Changes are happening at Stony Brook University’s Paul W. Zuccaire Gallery. This September, the new curator and director presents the first glimpse of her vision for the art space and it’s more youthful and risky than audiences might be used to. The gallery will still be presenting four to five shows each year—a combination of student shows and those of nationally recognized contemporary artists. Karen Levitov says she’s not afraid to mount exhibitions that may be “unexpected and challenging.” If visitors come hoping to see impressionistic paintings in gilded frames, the experience might be surprising, shocking even.
For her first show, she’s chosen an artist who exemplifies this direction. Kate Gilmore is a feminist performance artist Levitov first discovered a decade ago in a gallery on the Lower East Side. Gilmore will be creating a site-specific installation that combines sculpture, performance, painting and video. But neither she nor Levitov actually knows what the piece is going to be until it happens. Gilmore says part of the fun of her work is not knowing what to expect. And Levitov relishes this “edge of my seat” experience.
Levitov said Gilmore’s work “often pursues issues of gender and women’s struggle with societal obstacles… sometime she smashes through sheet rock, sometimes she creates and destroys clay pots filled with paint that create kind of a beautiful mess… and there’s humor, there’s absurdity, but there’s also this struggle and victory.” The resulting installations, she said, resemble abstract expressionism in three dimensions.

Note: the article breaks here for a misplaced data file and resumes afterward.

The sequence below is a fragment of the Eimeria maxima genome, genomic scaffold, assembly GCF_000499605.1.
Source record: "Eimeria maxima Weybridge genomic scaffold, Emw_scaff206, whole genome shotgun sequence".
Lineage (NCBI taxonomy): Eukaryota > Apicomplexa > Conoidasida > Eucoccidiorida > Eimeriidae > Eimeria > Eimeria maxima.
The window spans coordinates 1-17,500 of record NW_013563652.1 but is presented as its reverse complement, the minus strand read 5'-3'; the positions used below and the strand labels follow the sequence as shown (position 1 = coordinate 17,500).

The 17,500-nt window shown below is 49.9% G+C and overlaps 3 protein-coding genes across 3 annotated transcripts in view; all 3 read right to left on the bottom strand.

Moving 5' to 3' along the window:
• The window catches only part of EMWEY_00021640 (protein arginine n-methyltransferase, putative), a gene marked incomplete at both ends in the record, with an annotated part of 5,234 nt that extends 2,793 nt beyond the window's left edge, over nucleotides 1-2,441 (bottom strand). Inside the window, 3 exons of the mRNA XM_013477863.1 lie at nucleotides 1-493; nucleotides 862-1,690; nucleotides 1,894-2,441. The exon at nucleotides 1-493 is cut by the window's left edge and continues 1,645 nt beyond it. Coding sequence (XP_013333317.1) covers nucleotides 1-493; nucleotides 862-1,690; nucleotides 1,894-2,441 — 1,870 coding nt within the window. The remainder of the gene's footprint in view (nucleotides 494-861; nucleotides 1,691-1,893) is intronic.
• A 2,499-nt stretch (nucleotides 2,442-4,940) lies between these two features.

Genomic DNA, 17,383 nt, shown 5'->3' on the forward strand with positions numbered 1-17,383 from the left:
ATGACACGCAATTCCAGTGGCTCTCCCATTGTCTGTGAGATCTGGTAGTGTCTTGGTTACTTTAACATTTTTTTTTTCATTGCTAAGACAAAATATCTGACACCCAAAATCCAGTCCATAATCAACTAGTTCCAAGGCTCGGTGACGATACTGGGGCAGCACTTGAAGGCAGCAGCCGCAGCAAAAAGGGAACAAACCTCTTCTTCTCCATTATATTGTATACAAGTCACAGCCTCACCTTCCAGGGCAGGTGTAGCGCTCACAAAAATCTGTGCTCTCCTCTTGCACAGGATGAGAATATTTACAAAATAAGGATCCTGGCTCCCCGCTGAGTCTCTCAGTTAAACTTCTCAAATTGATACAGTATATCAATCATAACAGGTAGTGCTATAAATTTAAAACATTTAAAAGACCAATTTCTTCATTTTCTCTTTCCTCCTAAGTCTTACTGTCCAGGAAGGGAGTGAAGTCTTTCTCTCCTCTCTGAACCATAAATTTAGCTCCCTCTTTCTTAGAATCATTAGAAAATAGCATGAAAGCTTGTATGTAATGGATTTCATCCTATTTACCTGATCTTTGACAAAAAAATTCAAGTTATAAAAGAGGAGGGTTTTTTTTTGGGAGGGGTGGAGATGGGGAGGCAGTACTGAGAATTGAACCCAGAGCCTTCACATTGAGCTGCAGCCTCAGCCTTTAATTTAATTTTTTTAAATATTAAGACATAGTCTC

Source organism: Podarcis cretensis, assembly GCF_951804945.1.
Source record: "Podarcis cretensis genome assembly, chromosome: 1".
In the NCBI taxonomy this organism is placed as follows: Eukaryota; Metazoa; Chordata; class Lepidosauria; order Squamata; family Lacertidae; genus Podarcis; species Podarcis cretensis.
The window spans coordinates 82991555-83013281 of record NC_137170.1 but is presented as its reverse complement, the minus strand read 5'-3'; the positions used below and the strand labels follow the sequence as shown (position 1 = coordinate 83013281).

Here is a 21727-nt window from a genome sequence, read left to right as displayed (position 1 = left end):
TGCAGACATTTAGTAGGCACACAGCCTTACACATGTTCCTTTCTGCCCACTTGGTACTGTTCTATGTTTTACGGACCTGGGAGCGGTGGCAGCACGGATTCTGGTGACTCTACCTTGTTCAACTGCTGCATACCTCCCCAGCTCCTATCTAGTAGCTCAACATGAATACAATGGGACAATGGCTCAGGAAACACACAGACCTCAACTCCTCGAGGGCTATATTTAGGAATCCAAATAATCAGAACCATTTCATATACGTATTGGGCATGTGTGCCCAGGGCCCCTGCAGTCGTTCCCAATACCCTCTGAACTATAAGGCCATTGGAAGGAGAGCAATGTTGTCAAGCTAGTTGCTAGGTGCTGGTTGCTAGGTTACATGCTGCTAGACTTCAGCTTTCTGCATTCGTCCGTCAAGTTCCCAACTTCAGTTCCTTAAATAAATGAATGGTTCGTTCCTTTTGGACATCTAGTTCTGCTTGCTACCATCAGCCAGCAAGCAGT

Not only will the gallery experience a shift in perspective, but with Levitov’s appointment, she too has experienced a change. For the last 12 years Levitov curated at the Jewish Museum in Manhattan where she developed and presented exhibitions ranging from contemporary artists to shows of Matisse and Pissarro. But it’s a big museum, with 4 floors of gallery space, a curatorial staff of about 20 working on exhibitions and approvals to be had. This is the first time Karen will be flying solo—Stony Brook has given her carte blanche.
“That’s definitely a big difference and it’s very exciting,” said Levitov, who grew up and studied in the Midwest, but completed her Ph.D. in art history at Stony Brook. She knew the gallery well, in fact she helped curate an exhibition at the Zuccaire about the expression of Jewish culture in the arts while she was still at the Jewish Museum. But in her new role, she will handle everything from choosing artists to publicity to placing the work and hosting receptions.
Her November exhibition, Form and Facture, will be slightly more traditional, presenting abstract paintings and sculptures by six Brooklyn-based artists. “There’s a scene of abstract artists coming out of Bushwick that has a big buzz. I’m hoping to bring some of that energy here.”
Levitov also has plans for big name artists down the line, noting, “I’m sure that at some point I’ll do some historical shows.” Her goal is to present exhibitions just as exciting as any museum and that “match the quality of the performances at the Staller Center,” but, at the same time, she’s “wanting to shake things up a bit.”
Kate Gilmore fills the expansive Zuccaire Gallery with a performance-based installation that includes painting, sculpture and video and invites viewers to rethink both women’s obstacles and their capabilities. Sept 6–Oct 18.
words: mary gregory | photo: lynn spinnato